I want to point out that two of the three books mentioned above are merely collections of her old essays, which suffer from the faults that I have alluded to in Section A and B above. In recent years, one has not seen any significant genuine original academic output from her (other than ‘Early India’, a revision of an older book of hers after almost four decades) and much of her fresh publications have been political pamphlets, and politically loaded articles in elite-read English newspapers and brochures of SAHMAT. The claim that she ‘pioneered’ the integration of archaeology with written sources is often repeated, but does not stand to scrutiny. It is not out of place here to mention that Prof. Thapar is quite resourceful when it comes to publishing the same article of hers in 4-5 different books! As an example, her tribute to the father of Indian Marxist Historiography, titled ‘The Contribution of D. D. Kosambi to Indology’, has been published in three of her books (‘Interpreting Early India’, ‘History and Beyond’, and ‘Cultural Pasts’) and in a journal. And a recent article of hers on Aryans has already appeared in four volumes with little or no variation.

The announcement further lists her several achievements-

“During her illustrious career, Thapar has held many visiting posts in Europe, the United States and Japan. She is an Honorary Fellow at Lady Margaret Hall, Oxford, and at the School of Oriental and African Studies (SOAS), University of London. She has honorary doctorates from the University of Chicago, the Institut National des Langues et Civilisations Orientales in Paris, the University of Oxford and the University of Calcutta.”

I do not wish to counter this claim, because objections to the same will necessarily be subjective in a large measure. Suffice it to say that according to her critics, this has a lot to do with the hegemony established in the writing of history in her own home (India) through means, fair and foul. It has been alleged that an intricate power play has ensured that students from the Center for Historical Studies (of which Prof. Thapar is a founding member) in New Delhi and other similar institutions patronized by her and her colleagues (who have been permanent fixtures in their governing committees) are able to get into institutions in the West, from where they are able to invite their erstwhile mentors. I am sure you will agree that such tactics are detrimental to academic freedom, and to a free blossoming of academic enquiry. The support for her in a section of the American academia has complex reasons, but in any case it is at total variance with the wishes and aspirations of a large section of Indians and Indian Americans.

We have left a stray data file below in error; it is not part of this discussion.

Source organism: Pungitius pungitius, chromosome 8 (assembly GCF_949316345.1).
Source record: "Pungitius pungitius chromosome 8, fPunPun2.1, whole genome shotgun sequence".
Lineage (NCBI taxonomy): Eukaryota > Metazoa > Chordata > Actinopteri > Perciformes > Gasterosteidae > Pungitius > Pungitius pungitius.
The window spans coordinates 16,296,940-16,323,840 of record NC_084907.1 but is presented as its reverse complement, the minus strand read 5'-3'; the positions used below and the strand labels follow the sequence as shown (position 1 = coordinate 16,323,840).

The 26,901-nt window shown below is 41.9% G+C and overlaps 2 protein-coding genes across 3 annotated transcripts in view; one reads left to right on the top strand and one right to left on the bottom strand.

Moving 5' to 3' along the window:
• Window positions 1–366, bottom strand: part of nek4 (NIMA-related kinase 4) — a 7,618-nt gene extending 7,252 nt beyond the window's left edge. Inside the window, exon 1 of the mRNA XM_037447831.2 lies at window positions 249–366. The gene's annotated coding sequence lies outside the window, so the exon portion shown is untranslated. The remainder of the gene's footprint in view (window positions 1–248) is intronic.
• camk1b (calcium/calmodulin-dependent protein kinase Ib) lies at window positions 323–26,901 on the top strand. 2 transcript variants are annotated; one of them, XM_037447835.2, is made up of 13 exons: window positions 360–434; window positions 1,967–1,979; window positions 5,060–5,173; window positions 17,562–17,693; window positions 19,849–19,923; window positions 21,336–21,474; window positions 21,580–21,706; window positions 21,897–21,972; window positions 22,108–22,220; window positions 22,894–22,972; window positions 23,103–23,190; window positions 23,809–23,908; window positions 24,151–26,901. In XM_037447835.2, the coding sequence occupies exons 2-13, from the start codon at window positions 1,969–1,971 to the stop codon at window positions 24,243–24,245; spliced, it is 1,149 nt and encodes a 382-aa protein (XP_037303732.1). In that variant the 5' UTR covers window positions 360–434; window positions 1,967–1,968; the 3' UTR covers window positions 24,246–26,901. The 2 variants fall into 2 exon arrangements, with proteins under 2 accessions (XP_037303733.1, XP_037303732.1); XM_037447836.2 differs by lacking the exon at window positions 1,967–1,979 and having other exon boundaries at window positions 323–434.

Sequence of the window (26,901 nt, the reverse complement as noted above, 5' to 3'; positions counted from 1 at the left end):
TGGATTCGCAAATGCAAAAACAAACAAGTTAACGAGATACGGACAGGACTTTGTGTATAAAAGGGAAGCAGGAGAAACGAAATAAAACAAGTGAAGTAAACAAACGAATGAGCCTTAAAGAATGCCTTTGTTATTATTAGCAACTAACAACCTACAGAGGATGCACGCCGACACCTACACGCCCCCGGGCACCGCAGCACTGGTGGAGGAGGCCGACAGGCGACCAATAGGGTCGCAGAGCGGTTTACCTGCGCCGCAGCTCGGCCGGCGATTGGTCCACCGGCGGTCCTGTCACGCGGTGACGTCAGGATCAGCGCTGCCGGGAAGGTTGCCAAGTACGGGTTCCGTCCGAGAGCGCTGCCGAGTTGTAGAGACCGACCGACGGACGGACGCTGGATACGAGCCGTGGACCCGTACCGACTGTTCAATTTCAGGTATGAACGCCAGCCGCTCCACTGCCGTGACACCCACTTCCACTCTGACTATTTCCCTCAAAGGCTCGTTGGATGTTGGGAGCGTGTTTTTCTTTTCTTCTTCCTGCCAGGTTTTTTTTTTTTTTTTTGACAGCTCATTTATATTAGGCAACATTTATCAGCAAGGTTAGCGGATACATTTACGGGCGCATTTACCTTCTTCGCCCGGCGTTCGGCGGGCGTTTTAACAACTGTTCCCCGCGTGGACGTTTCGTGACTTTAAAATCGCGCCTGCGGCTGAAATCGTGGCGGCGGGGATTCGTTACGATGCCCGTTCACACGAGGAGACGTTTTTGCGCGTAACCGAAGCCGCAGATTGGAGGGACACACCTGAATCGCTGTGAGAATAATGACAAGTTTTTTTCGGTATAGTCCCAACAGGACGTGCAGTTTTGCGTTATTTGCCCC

The current collaboration between certain scholars in South Asian studies, who are based in the USA and in Europe, with Marxist historians in India is a matter for further study and is better left out here. I can do not better than citing an excellent on-line essay named ‘The Axis of Neo-Colonialism’. In Nazi Germany, all inconvenient views were eliminated from public and academic discourse after being branded as ‘Jewish’. In current ‘academic’ discourse on Indology and South Asian Studies, all dissenting voices are similarly being stigmatized by attaching labels such as ‘Hindu fundamentalists’, ‘Hindu right wing’ and ‘Indian nationalist’. We know what happened in Nazi Germany. An open discussion of issues is often preferable to the ‘tyranny of labels’.

I am not claiming that all of Professor Thapar’s publications are sub-standard. In fact, some of them have been quite good and ground breaking. However, given her four decade long academic career, they are quite few and far in between.

I want to emphasize once again that I am speaking as a member of the Indian American Community, who was forced to study Prof. Thapar’s textbooks as a child, and who grew up to realize, as many others, how we had been subjected to a biased and prejudiced presentation of our own culture and civilization as children. I have the utmost respect for freedom of American academe, and wish that Indian academe was similarly free and productive. Please do not permit a renowned and fair organization such as the Library of Congress to be a party to this travesty. The Kluge Chair was better left vacant.

Unfortunately, in your announcement today, you have endorsed her appointment with the following words –

"In brief, our response is that we are most pleased to have an Indian historian of Professor Thapar's distinction with us at the Library of Congress. Her many books already in the collections of the Library of Congress testify that her work is sympathetic to the ancient Indian and Hindu historical and cultural traditions in highlighting their variegated and undogmatic quality, and in making clear the complexity of Indian civilization."

The first part of your response is of course along predictable lines. You are entitled to your estimation of her work. However, I do question your last claim. How did you decide that her work is "sympathetic to the ancient Indian and Hindu historical and cultural traditions...."? I see no objective evidence that the affected parties, namely (representatives of) the Indian American, Indian or Hindu communities have endorsed her appointment.

Let me leave it at that, and move on. I have read practically all of her existing publications. And now I look forward to reading the fruit of her 'cutting-edge' research on 'historical consciousness in Ancient India' at the Library of Congress.